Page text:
Is tooth-brushing ever a battle in your household? Have you bought every sort of toothbrush and toothpaste out there, and nothing seems to help the process go smoother? Some children may have sensory aversions to brushing their teeth (e.g. scratchy bristles and gritty toothpaste), while some children may have behavioral aversions to brushing their teeth (e.g. fear, anxiety, or control). Either way, try some of the strategies below to help your child be on their way to a brighter, healthier smile!
Tips To Get Your Child To Brush His Teeth:
1. Print off or create a picture of the mouth to use as a visual model/diagram: this will help the child to see what area of the mouth the parent is going to help them to brush (e.g. front teeth, side teeth, back teeth, molars, tongue) while also helping the parent to feel in control of the situation. Similarly, one area can be focused on at a time, rather than taking on the entire mouth in one sitting. Overall, both verbal and visual strategies help a child prepare for what is coming next, as well as to reinforce (e.g. “Now Mommy is going to massage your front teeth! Can you put a sticker on the picture of the front teeth?”).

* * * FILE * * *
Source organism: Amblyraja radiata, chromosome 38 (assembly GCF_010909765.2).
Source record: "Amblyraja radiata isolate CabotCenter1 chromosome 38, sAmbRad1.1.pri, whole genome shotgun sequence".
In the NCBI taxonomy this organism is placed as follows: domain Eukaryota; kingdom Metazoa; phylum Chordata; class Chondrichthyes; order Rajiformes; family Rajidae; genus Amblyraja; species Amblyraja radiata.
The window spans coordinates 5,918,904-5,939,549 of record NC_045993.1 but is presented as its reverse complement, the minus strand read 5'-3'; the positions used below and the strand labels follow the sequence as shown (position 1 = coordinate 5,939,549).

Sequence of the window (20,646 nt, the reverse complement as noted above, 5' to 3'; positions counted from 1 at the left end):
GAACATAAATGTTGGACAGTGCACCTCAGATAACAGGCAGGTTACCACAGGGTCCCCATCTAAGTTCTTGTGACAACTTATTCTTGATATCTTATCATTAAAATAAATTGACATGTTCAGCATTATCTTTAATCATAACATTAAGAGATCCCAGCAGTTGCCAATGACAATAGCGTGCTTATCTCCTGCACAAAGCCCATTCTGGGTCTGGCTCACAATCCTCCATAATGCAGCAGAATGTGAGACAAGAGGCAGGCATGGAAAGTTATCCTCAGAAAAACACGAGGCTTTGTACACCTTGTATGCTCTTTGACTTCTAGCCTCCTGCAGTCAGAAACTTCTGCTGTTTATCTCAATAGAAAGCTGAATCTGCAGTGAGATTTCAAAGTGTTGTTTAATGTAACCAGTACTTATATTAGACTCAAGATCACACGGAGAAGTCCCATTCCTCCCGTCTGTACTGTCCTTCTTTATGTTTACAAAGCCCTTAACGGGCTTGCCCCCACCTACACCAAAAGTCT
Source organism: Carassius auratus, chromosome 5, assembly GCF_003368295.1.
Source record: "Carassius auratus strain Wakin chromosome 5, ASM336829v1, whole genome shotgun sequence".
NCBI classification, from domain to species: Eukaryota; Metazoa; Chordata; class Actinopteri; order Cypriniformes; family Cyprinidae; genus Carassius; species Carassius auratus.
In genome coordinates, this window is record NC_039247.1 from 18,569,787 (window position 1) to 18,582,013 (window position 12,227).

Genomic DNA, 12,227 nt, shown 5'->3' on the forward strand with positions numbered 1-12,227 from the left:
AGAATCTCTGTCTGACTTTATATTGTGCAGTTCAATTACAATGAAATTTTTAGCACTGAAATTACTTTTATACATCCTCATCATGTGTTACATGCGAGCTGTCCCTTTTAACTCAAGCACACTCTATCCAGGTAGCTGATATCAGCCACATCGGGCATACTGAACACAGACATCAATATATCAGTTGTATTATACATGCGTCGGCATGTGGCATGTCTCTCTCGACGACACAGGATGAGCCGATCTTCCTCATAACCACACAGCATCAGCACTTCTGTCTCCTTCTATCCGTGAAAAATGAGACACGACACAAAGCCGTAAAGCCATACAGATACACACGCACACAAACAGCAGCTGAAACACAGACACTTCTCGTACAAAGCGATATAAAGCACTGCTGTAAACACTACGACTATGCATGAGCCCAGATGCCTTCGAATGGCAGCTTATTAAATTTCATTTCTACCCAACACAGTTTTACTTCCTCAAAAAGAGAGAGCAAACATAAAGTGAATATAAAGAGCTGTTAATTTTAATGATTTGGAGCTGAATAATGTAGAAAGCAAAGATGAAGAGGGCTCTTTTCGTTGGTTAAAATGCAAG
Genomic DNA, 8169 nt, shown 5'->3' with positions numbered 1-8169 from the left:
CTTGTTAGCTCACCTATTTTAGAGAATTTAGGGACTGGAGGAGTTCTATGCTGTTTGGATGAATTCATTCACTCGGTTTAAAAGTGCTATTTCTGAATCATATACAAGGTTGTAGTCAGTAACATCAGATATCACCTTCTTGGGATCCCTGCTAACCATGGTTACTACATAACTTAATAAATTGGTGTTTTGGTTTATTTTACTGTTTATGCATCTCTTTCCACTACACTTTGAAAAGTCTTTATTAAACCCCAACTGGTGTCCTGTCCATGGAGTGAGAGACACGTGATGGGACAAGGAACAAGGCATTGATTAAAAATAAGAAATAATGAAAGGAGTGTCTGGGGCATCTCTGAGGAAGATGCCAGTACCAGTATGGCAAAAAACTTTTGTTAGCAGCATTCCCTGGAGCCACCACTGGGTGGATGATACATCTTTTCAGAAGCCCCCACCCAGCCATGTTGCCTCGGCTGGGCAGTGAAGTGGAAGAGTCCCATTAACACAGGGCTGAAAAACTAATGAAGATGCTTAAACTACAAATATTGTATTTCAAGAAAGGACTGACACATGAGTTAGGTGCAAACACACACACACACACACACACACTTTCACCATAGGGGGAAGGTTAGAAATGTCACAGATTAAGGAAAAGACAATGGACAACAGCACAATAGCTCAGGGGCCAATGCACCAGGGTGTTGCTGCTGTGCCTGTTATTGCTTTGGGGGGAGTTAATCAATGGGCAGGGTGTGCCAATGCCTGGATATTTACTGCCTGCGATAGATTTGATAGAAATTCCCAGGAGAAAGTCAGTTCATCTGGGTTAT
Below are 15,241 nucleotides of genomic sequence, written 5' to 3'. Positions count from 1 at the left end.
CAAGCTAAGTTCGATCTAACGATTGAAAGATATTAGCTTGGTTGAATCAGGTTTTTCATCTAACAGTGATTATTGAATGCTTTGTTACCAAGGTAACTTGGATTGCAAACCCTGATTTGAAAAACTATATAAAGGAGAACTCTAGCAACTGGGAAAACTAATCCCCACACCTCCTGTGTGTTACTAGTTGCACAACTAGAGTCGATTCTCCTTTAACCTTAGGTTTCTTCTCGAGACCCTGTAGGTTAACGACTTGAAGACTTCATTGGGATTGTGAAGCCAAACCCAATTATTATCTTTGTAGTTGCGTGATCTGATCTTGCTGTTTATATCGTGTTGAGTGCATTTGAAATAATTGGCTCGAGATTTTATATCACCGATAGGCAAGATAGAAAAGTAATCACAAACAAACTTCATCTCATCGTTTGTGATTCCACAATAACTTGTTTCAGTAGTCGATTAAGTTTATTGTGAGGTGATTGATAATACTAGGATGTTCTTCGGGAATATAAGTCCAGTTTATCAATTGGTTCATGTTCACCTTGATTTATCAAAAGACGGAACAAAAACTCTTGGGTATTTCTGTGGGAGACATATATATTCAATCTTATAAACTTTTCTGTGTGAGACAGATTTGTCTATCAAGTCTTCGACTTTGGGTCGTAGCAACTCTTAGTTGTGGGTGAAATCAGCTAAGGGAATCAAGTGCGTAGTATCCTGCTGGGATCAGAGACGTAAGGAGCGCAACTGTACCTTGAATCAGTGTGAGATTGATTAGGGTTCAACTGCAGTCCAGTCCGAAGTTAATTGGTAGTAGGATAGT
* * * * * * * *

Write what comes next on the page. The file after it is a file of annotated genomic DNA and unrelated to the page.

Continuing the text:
2. Use a mirror, bite block, or flavored tongue depressor to help explore their mouth: this helps to provide both visual and tactile awareness to the areas the tooth brush will be reaching.
3. Rename the task: rather than calling it tooth-brushing, rename it with something less intimidating such as “tickling” or “massaging” so that your child does not associate pain with “brushing”. Similarly, instead of using more intimidating words such as molars, create new names such as “big back teeth”.
4. Use toothpaste during a non-toothpaste time: instead of only getting the toothpaste out in the morning and before bed, pull it out at random times throughout the day and explore it with your child (e.g. squirt it onto your finger or onto a paper plate, touch it, smear it, lick it, draw a picture with it, rub it between your fingers, brush your teeth using your finger). This will help to lighten the mood and will help them to explore with each of their senses (touch, taste, sight, smell).
5. Try a musical toothbrush: this provides the child with an auditory cue as to how long they need to brush for and when they can stop. It also gives them a time expectation (when the music stops, they are done, and they know it).